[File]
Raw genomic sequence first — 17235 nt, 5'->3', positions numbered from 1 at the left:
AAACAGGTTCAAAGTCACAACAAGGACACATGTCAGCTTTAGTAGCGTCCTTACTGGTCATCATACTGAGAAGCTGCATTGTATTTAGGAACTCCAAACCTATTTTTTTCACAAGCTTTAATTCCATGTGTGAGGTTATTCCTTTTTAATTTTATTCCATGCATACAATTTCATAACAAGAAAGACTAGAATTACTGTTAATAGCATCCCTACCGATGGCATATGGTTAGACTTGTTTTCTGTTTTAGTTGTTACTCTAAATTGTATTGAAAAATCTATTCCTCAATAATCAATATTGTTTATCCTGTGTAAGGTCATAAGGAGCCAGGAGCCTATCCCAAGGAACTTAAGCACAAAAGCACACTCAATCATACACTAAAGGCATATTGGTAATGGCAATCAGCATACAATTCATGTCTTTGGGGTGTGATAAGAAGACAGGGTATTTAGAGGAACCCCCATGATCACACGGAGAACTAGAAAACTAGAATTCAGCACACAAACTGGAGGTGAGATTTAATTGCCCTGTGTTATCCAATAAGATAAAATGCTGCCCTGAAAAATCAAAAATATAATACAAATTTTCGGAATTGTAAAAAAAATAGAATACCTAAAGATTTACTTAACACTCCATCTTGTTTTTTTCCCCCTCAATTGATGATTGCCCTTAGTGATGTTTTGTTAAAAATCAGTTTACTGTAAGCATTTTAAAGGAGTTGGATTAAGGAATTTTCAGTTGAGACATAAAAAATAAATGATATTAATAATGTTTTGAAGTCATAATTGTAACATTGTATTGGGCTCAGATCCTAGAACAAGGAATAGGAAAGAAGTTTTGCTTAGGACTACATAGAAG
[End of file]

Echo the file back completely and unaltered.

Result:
Raw genomic sequence first — 17235 nt, 5'->3', positions numbered from 1 at the left:
AAACAGGTTCAAAGTCACAACAAGGACACATGTCAGCTTTAGTAGCGTCCTTACTGGTCATCATACTGAGAAGCTGCATTGTATTTAGGAACTCCAAACCTATTTTTTTCACAAGCTTTAATTCCATGTGTGAGGTTATTCCTTTTTAATTTTATTCCATGCATACAATTTCATAACAAGAAAGACTAGAATTACTGTTAATAGCATCCCTACCGATGGCATATGGTTAGACTTGTTTTCTGTTTTAGTTGTTACTCTAAATTGTATTGAAAAATCTATTCCTCAATAATCAATATTGTTTATCCTGTGTAAGGTCATAAGGAGCCAGGAGCCTATCCCAAGGAACTTAAGCACAAAAGCACACTCAATCATACACTAAAGGCATATTGGTAATGGCAATCAGCATACAATTCATGTCTTTGGGGTGTGATAAGAAGACAGGGTATTTAGAGGAACCCCCATGATCACACGGAGAACTAGAAAACTAGAATTCAGCACACAAACTGGAGGTGAGATTTAATTGCCCTGTGTTATCCAATAAGATAAAATGCTGCCCTGAAAAATCAAAAATATAATACAAATTTTCGGAATTGTAAAAAAAATAGAATACCTAAAGATTTACTTAACACTCCATCTTGTTTTTTTCCCCCTCAATTGATGATTGCCCTTAGTGATGTTTTGTTAAAAATCAGTTTACTGTAAGCATTTTAAAGGAGTTGGATTAAGGAATTTTCAGTTGAGACATAAAAAATAAATGATATTAATAATGTTTTGAAGTCATAATTGTAACATTGTATTGGGCTCAGATCCTAGAACAAGGAATAGGAAAGAAGTTTTGCTTAGGACTACATAGAAG